Of course we are talking about elements that may not be developed sufficiently yet.

Elements that may have been nurtured in mainstream contexts and that are often functionally connected to the standard economic circuit.

However, the support of their further development, their gradual absorption in an alternative, coherent paradigm governed by a different logic and values, and finally their functional articulation in alternative patterns of performing the basic functions of our societies is just a short description of the duty of a Left that has a clear, systematic and strategically wide orientation.

In the worst case, we will achieve some degree of resilience; people will be more empowered to defend themselves and hold their ground. In the best case, we will be able to regain the hegemony needed: people could mobilize positively, creatively and massively, decidedly reclaiming their autonomy.

Here I would like to take a few minutes to present an example of why I think we should modify many of our implicitly inherited collective qualities.

Our collective political imagination prevents us from examining recent developments in many areas with a positive attitude.

A capitalist society is a society in which the logic of capital is dominant. However, this claim does not imply that there is nothing more than the logic of capital in everything humans are doing.

But our collective imagination makes this slip. Our organizations are indifferent and even hostile to what humans achieve in a capitalist society, misinterpreting their efforts as stemming solely from the logic of capital.

If we look closely we will realize that human activity is amazingly complex, humans deploy – especially today – many different logics trying to solve plenty of problems exploring innovative ways, tools and methods.

The level of our evolution in all areas of human activity is the current state of the art and the existing ground for any future society. It is utterly self-defeating to fight for social change ignoring the state of the art – the best results of human activity – of the very same society we want to change.

I would like to end this section by highlighting the fact that the signs of collapse of the standard economic circuit are obvious in Greece but not only there.

There is a growing exclusion of people from the economic circuit—having a job or a bank account, having a “normal life”. Modern society in general is in decline and from history we know that societies in decline tend to react in order to survive.

It is up to us to grasp this and start building networks that can perform basic social functions in a different way—one that is democratic, decentralized and based on the liberation of people’s capacities.

This would allow society to survive, especially people who are being excluded today and could also kickstart a transition towards a better and more mature society.

And since there are no empty spaces in history, if we do not do this, nationalists, religious fanatics and fascists – with their own inhuman and militarized ways of performing these basic functions – may step in to conclude the decline.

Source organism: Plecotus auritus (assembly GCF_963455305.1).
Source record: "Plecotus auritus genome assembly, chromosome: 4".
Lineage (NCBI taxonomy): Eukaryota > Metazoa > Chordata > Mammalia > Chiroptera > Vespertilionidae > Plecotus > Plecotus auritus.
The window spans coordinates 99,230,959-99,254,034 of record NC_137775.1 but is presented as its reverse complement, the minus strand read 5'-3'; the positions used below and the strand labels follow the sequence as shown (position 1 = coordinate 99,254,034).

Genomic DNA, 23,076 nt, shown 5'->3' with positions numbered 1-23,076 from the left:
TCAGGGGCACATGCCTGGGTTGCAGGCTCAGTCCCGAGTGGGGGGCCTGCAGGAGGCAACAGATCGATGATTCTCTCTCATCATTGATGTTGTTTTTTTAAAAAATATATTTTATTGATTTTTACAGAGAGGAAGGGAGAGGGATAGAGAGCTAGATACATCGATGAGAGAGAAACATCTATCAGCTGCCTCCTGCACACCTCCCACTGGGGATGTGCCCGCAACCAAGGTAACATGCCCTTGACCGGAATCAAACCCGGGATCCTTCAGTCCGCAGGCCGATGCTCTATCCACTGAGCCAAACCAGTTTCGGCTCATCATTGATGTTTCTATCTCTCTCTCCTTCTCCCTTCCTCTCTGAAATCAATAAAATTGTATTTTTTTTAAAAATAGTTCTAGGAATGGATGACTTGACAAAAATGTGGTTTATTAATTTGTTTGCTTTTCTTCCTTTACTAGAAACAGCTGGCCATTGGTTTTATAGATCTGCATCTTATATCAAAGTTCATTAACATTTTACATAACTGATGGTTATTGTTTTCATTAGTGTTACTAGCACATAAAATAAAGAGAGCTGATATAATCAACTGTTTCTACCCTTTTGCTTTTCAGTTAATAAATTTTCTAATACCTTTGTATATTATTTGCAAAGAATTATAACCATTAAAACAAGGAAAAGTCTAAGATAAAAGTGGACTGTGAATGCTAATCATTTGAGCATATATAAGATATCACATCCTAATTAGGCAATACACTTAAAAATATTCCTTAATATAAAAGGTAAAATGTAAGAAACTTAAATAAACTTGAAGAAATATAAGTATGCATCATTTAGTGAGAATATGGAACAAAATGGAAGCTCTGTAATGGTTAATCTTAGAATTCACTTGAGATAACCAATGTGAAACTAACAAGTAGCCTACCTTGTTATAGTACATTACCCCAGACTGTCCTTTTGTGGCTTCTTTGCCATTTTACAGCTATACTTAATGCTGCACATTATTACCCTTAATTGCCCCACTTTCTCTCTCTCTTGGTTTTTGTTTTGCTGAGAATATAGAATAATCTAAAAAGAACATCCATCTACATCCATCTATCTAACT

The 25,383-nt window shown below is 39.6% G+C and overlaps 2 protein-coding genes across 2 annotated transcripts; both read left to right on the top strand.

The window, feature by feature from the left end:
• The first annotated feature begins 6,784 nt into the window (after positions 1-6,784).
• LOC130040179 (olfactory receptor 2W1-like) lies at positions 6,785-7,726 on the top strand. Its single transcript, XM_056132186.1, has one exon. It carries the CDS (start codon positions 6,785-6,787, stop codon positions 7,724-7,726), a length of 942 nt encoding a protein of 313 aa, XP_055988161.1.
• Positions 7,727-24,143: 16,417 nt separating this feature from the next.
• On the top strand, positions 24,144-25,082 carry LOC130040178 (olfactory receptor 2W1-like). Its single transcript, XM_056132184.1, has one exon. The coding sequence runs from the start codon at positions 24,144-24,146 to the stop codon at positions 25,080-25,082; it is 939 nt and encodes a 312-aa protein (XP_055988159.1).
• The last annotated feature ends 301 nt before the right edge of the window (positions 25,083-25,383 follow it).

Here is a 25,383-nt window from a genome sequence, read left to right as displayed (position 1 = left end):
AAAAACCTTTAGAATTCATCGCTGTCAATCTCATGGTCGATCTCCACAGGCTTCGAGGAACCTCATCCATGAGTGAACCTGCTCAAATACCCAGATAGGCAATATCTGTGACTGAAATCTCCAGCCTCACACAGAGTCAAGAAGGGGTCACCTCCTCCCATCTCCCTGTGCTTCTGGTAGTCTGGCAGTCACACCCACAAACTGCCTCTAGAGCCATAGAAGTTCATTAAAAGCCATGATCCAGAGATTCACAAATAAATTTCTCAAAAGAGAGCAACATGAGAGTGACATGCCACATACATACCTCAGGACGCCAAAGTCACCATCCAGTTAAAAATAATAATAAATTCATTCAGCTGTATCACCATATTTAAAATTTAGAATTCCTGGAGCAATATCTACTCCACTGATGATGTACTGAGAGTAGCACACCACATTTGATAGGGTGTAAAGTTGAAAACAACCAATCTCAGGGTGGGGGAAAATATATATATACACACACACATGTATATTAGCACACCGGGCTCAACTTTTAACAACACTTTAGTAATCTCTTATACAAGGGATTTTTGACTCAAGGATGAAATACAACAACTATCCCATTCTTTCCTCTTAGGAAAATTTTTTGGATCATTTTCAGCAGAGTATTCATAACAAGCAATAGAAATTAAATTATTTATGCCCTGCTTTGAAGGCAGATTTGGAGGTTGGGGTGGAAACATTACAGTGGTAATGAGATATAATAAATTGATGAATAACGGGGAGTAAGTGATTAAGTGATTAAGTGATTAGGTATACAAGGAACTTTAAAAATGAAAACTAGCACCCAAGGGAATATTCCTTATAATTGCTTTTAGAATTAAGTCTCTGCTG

4. Redesigning the “Operating System” of the Left

I argued above that today we need a different balance between representing demands and building popular power (in terms of controlling basic social functions), if we want to seriously face our current impotence to counter financial despotism.

However, a better balance in favor of the – often neglected and taken for granted – aspect of building popular power is a necessary but not a sufficient condition.

We do not just need more resources and time spent on building popular power.

Political parties, supposedly, are the collective organisms that play major role in performing a set of fundamental functions: building popular power (as a social organizer), condensing it into political power (through political representation) and exercising power (as an agent of transformation).

But, the current performance of the Left regarding all these functions is very low and it does not meet the requirements of today’s political and social antagonisms.

So, changing the balance in favor of the function of building popular power is just a crucial starting point that must lead to radical modifications of our ways of doing politics.

We need to upgrade all aspects of our political practice by modifying our political imagination, methodologies and organizational principles.

In other words, we must redesign the “Operating System” of the Left.

4.1. Building power

It is clear that we must create new popular power if we want to bring substantial change or become resilient instead of just handling the remaining – seriously depleted if not already exhausted – popular power inscribed in the traditional institutions.

The question is what it means to do politics in order to produce popular power without presupposing the traditional democratic functioning and in order to restore it by newly transforming it?

From my experience, when people in the Left contemplate and talk about what are we doing, how are we aligning our forces, how are we functioning etc., they tend to agree with the claim that we need to be more innovative, better adapted and more efficient.